Harry Potter and the Deathly Hallows – Part 2 (2011, dir. David Yates)

Matters converge: a final stand at Hogwarts against Voldemort. The last part of the eight-film cycle delivers in terms of epic action sequences, resolutions for characters followed over multiple movies, and a decent coda; no real surprises, and nothing for outsiders, which is perhaps as it should be.

Harry Potter and the Half-Blood Prince (2009, dir. David Yates)

Battle lines are drawn between Voldemort’s followers and others; Harry’s studies are supported by a mysterious textbook. Decent series entry, concerned with putting pieces in place for the final conflict. Not really a stand-alone movie, but series fans won’t mind that at all.

Harry Potter and the Order of the Phoenix (2007, dir. David Yates)

Voldemort’s rise develops; a fightback begins. Middling fifth instalment treading water between the establishment of the nemesis as a real threat, and its crystallisation; meanwhile, Hogwarts is put into special measures. Okay for fans, and well-enough done, but no classic.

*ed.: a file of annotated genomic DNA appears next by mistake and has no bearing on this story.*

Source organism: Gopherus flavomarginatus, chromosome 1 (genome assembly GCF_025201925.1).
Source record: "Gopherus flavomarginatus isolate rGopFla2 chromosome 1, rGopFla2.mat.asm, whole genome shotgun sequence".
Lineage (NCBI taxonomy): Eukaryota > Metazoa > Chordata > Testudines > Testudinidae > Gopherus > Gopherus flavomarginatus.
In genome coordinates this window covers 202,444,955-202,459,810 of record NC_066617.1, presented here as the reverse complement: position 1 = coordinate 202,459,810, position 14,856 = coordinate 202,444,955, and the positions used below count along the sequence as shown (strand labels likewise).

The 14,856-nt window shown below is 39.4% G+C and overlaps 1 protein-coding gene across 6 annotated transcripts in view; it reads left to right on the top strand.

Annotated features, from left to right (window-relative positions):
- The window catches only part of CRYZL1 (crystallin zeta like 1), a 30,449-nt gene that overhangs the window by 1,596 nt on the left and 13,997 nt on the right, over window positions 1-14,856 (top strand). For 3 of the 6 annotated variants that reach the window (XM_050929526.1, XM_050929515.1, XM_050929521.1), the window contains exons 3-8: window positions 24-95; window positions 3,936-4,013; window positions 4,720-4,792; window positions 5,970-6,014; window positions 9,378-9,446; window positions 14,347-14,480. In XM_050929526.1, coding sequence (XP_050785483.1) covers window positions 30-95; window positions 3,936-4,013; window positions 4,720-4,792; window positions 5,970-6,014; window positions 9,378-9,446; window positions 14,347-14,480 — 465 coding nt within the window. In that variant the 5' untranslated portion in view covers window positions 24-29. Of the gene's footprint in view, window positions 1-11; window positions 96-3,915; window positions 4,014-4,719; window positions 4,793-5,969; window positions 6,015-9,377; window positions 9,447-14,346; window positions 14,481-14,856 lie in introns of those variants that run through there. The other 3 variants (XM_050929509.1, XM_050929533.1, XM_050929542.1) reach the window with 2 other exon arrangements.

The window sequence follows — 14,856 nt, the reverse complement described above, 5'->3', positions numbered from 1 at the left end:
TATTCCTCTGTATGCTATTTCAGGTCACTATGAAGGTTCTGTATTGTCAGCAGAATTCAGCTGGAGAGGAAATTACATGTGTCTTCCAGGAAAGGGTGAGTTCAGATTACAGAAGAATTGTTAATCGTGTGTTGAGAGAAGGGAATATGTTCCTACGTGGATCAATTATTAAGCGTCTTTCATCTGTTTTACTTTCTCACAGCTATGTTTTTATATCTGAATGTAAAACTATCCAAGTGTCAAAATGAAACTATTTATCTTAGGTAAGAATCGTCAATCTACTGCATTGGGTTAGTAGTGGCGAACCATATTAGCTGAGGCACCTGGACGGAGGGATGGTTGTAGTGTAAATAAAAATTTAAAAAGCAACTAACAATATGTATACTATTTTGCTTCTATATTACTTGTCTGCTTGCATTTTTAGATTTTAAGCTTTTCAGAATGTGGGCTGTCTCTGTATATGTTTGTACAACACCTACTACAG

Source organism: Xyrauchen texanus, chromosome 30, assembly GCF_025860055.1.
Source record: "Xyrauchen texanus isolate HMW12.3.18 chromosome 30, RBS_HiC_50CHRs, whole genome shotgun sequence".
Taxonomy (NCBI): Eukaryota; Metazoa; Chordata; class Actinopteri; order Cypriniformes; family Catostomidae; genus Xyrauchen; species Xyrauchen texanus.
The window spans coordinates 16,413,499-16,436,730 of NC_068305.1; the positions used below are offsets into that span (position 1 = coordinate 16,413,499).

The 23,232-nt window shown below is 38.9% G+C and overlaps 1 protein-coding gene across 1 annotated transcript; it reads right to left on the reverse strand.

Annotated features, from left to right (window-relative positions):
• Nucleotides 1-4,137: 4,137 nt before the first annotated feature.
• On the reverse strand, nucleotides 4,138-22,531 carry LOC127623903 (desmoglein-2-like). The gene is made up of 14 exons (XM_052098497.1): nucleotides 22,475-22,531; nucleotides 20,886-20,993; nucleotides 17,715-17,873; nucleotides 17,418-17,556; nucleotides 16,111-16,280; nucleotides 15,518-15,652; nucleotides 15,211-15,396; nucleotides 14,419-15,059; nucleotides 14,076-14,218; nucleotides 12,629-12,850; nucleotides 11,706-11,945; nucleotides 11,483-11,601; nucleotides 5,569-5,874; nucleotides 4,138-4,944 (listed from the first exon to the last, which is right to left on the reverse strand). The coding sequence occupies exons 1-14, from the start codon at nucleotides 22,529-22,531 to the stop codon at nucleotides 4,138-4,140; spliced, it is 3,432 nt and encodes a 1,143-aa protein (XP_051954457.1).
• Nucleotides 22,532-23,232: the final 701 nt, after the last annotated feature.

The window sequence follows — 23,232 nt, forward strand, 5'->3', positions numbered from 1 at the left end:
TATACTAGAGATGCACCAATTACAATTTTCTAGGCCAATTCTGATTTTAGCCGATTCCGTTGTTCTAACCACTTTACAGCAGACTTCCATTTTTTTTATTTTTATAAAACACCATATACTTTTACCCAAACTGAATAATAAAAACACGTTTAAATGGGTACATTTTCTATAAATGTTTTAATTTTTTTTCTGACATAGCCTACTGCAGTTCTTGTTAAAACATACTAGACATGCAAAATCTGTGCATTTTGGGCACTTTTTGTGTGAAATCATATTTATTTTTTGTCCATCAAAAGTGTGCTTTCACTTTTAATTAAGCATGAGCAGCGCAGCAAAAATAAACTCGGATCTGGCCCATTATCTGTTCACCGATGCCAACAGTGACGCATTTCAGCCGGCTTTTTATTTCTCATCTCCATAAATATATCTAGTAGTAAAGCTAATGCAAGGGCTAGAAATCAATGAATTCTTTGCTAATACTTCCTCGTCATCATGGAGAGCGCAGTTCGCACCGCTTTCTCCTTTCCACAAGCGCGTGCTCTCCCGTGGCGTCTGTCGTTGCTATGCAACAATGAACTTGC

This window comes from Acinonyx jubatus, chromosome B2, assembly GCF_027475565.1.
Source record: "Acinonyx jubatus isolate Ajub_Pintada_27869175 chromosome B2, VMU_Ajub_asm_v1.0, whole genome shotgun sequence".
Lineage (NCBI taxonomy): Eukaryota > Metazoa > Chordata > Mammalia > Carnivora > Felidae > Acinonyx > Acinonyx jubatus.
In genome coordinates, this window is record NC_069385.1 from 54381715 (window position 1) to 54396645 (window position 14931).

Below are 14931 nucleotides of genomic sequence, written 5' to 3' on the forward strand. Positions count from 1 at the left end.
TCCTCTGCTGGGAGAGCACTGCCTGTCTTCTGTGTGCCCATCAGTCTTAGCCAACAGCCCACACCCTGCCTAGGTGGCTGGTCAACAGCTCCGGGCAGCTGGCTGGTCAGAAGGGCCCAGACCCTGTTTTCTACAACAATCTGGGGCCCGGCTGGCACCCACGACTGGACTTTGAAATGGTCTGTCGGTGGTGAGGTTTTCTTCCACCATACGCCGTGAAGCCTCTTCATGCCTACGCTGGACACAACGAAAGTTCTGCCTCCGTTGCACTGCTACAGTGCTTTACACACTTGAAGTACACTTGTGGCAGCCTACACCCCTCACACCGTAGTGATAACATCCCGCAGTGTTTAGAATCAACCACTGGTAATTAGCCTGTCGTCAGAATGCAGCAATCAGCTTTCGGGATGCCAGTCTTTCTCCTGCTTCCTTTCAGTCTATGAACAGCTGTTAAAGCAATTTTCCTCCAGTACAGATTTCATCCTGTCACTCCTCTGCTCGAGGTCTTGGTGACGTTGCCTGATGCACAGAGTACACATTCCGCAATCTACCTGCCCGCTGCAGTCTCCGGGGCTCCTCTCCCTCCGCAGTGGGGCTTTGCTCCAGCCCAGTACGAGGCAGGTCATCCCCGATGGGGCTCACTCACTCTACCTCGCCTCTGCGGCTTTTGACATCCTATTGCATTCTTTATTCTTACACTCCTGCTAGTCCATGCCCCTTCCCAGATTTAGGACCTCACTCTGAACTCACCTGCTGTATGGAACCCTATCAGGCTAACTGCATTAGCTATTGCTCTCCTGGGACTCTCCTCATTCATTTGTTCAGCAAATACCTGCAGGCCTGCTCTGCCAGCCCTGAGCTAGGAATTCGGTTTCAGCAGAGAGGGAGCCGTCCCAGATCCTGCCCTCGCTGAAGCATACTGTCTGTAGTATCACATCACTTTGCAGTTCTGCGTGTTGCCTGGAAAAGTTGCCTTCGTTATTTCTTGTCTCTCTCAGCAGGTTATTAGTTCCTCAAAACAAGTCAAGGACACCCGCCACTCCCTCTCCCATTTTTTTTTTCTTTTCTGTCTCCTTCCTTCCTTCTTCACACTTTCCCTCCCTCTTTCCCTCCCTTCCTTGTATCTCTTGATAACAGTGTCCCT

Harry Potter and the Goblet of Fire (2005, dir. Mike Newell)

Harry is mysteriously selected to take part in a wizarding tournament at Hogwarts. Fourth and perhaps the best of the sequence, balancing a stand-alone story with the developing Voldemort narrative. Little for series entrants, but a confident and well-made movie for fans of the books and the films to date.

Harry Potter and the Prisoner of Azkaban (2004, dir. Alfonso Cuaron)

Potter is threatened by a notorious escaped prisoner and ally of the Dark Lord. The third in the sequence is a touch darker, expanding the movie universe away from the quest-based adventures of parts 1 and 2. A step up all around, with confident direction, better effects, and actors maturing into their roles.

Mary Poppins Returns (2018, dir. Rob Marshall)

A generation after the events of Mary Poppins, the magical nanny returns to the Banks family, this time to help them save their home. Despite care and affection for the original, this is a reprise rather than a sequel. Emily Blunt lacks the lightness of touch of Julie Andrews, and the songs tend to the unmemorable.

Dumbo (2019, dir. Tim Burton)

A failing circus buys a pregnant elephant; her baby has huge ears, allowing it to fly. Ambitious but mostly soulless attempt to make a non-musical live-action/CG remake of the 1941 original. Some heart, but this is mostly anodyne and clean, lacking the dark inventive touch of early Burton.